Legal Question in Business Law in Hawaii

I am creating an online hammock store where I sell hammocks designed and styled after popular personality types in latin american history (ie; the dictator, the revolutionary, etc...) I'd like to have a section on the product page titled "Famous Revolutionaries" , "Famous Dictators" "Famous Gringo's" that includes an original sketch (that I paid to have created) and a short bio of a few of these characters (Che Guevarra, Pablo Escobar, Theodore Roosevelt, etc...)

Is this legal? Or, would I somehow need permission from this person or their estate?

I will NOT claim that the historical figure would have used or recommended my product. I am NOT naming any of the hammocks after these people. Most of these figures are dead--not alive. Some of the figures were Americans, several were foreigners. This is a retail website so I'll be selling in every state and possibly internationally. My business is an LLC. The pictures I'll use are originals which I paid an artist to create. I will feature these bios likely on the same page where I'm selling the item.

Please let me know if this infringes some sort of copyright or other law. And also if I should make any disclaimers in order to protect me. website--which is still under development-- is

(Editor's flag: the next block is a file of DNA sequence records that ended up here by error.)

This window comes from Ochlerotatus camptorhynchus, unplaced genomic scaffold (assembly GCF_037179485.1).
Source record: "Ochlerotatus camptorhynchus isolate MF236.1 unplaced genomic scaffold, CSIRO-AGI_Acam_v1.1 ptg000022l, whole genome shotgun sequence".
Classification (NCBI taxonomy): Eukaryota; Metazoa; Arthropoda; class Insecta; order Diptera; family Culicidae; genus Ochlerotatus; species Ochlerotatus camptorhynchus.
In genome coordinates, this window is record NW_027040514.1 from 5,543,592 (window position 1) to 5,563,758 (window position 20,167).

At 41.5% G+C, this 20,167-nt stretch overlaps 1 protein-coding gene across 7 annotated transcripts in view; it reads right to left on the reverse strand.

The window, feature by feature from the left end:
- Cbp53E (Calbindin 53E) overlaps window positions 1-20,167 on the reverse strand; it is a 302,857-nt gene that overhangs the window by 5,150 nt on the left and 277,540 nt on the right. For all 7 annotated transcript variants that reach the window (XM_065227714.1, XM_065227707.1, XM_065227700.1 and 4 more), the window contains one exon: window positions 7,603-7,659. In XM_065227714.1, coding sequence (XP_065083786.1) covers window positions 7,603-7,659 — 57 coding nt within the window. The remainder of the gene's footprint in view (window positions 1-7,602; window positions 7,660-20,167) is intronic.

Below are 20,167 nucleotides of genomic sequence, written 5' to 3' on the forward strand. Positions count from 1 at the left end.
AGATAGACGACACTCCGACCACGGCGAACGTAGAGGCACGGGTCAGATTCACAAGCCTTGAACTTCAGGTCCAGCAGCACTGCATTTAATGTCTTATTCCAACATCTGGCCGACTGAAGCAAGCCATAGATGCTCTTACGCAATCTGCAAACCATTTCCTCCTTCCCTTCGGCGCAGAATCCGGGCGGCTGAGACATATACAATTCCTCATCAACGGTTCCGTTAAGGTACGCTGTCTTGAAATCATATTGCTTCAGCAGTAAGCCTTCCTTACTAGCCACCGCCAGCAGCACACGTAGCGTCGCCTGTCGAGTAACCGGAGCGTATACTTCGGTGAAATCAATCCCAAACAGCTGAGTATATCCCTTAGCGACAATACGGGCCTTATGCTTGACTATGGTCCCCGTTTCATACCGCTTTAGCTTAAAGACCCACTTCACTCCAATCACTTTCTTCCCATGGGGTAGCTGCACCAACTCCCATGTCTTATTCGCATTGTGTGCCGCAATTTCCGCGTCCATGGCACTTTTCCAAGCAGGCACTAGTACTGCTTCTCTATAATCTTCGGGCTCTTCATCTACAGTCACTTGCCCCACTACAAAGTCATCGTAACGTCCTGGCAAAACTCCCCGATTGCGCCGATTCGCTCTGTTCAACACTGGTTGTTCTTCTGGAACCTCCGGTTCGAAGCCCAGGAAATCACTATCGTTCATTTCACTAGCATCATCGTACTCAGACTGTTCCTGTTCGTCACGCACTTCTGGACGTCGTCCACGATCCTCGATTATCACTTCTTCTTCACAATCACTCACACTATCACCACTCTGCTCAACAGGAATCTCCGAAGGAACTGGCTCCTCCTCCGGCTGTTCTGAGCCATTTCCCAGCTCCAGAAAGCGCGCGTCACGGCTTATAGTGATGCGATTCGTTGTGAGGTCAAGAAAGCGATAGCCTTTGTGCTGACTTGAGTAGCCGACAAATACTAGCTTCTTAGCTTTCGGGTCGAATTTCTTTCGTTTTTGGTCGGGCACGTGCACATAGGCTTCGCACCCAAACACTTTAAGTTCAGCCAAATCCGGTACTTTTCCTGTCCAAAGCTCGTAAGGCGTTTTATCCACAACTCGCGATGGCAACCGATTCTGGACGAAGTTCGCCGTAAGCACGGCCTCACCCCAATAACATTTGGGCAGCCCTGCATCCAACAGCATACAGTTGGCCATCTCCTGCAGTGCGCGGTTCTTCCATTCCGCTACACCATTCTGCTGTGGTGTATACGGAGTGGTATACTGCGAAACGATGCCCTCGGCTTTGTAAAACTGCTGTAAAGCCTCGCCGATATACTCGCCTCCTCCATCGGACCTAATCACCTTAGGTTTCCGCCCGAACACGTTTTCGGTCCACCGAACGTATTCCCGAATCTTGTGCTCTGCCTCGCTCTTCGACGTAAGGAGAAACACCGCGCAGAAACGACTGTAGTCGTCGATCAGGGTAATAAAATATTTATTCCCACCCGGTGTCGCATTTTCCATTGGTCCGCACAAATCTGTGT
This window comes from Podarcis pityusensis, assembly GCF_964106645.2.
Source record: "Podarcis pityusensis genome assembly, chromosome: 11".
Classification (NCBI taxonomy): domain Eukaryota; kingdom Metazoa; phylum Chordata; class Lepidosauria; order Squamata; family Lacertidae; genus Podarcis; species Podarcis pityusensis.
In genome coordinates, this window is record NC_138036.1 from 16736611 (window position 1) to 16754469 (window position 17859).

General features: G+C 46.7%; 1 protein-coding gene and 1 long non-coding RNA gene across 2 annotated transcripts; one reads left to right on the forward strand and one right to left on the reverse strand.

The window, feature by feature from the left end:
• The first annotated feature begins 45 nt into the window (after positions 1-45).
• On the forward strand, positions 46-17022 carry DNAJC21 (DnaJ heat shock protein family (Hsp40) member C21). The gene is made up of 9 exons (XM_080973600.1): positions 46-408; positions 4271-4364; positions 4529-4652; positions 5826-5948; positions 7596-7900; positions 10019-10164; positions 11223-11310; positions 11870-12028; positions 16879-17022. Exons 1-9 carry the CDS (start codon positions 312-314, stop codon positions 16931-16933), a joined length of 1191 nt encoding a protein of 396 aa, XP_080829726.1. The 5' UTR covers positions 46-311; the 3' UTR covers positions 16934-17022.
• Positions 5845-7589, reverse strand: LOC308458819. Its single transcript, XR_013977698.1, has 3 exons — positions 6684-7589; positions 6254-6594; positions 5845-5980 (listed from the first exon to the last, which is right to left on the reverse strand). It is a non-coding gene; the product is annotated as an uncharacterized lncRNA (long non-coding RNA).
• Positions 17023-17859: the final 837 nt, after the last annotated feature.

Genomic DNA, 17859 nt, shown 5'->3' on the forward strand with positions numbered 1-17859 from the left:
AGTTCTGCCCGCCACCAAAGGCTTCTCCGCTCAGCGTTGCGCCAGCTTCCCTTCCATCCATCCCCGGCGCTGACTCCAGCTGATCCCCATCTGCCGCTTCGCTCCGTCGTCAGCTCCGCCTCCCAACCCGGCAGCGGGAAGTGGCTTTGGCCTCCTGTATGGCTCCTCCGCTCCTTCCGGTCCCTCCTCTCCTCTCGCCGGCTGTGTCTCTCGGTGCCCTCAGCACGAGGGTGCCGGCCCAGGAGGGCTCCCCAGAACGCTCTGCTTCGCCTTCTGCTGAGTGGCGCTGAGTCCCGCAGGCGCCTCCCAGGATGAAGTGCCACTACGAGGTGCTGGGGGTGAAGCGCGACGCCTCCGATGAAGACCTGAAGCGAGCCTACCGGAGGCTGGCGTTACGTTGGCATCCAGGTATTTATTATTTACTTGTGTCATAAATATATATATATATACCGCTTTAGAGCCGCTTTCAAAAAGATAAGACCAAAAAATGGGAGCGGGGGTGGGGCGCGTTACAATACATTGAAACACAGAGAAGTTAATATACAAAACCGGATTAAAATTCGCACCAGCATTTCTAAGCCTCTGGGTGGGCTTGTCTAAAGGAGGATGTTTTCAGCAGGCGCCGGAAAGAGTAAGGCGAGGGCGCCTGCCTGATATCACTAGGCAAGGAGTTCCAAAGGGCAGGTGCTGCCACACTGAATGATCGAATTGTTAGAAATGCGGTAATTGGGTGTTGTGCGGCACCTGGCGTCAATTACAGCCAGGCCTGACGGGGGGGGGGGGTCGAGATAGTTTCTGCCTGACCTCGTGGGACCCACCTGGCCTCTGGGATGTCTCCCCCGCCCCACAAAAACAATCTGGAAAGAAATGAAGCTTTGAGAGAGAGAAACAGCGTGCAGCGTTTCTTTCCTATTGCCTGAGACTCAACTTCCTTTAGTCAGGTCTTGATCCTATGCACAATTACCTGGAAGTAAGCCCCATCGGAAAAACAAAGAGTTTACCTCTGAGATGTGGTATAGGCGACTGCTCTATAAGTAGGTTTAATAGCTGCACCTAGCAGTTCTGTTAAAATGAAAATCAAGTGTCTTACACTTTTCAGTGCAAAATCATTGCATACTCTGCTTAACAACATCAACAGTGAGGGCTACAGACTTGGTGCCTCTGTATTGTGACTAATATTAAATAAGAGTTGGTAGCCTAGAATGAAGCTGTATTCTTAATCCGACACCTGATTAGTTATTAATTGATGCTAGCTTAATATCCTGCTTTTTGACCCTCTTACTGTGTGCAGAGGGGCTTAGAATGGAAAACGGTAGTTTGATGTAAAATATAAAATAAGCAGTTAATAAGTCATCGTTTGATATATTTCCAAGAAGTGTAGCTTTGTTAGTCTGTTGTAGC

Asked on 9/01/10, 2:26 am

2 Answers from Attorneys

Jon Zahaby Tour bus, scenic and sightseeing, operation

This is actually a widely debated question without a real bright line answer. Rights-of-publicity laws typically permit damages if a person's name, photograph or likeness is used for commercial purposes without the person's consent. Some states, including California, extend these rights to heirs and others (the person's ESTATE).

However an artistic creation seeking to express a message does not usually violate the person's rights and some courts have found that the fact that it is sold is irrelevant to the

determination of whether it receives First Amendment protection. Making sure the work is protected by the First Amendment because it contains significant elements beyond just the

celebrity's likeness or because the value of the work does not derive primarily from the celebrity's fame. So emphasizing the political statements on the shirts and or making parody of the images is great protection against lawsuit for use without consent. Also, having the artist copyright the paintings separately will help.

Of course, getting consent is always your best bet but if you get a NO then you have opened up a new can of worms. Aloha, Jon A. Zahaby

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Answered on 9/06/10, 11:33 am
Kevin B. Murphy Franchise Foundations, APC

The other attorney is right on point. I only add that you should protect your lazybandito brand as a registered trademark. Consult with a good trademark attorney in your area for specific advice.

Kevin B. Murphy, B.S., M.B.A., J.D. - Mr. Franchise

Franchise Attorney

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Answered on 9/07/10, 2:51 pm

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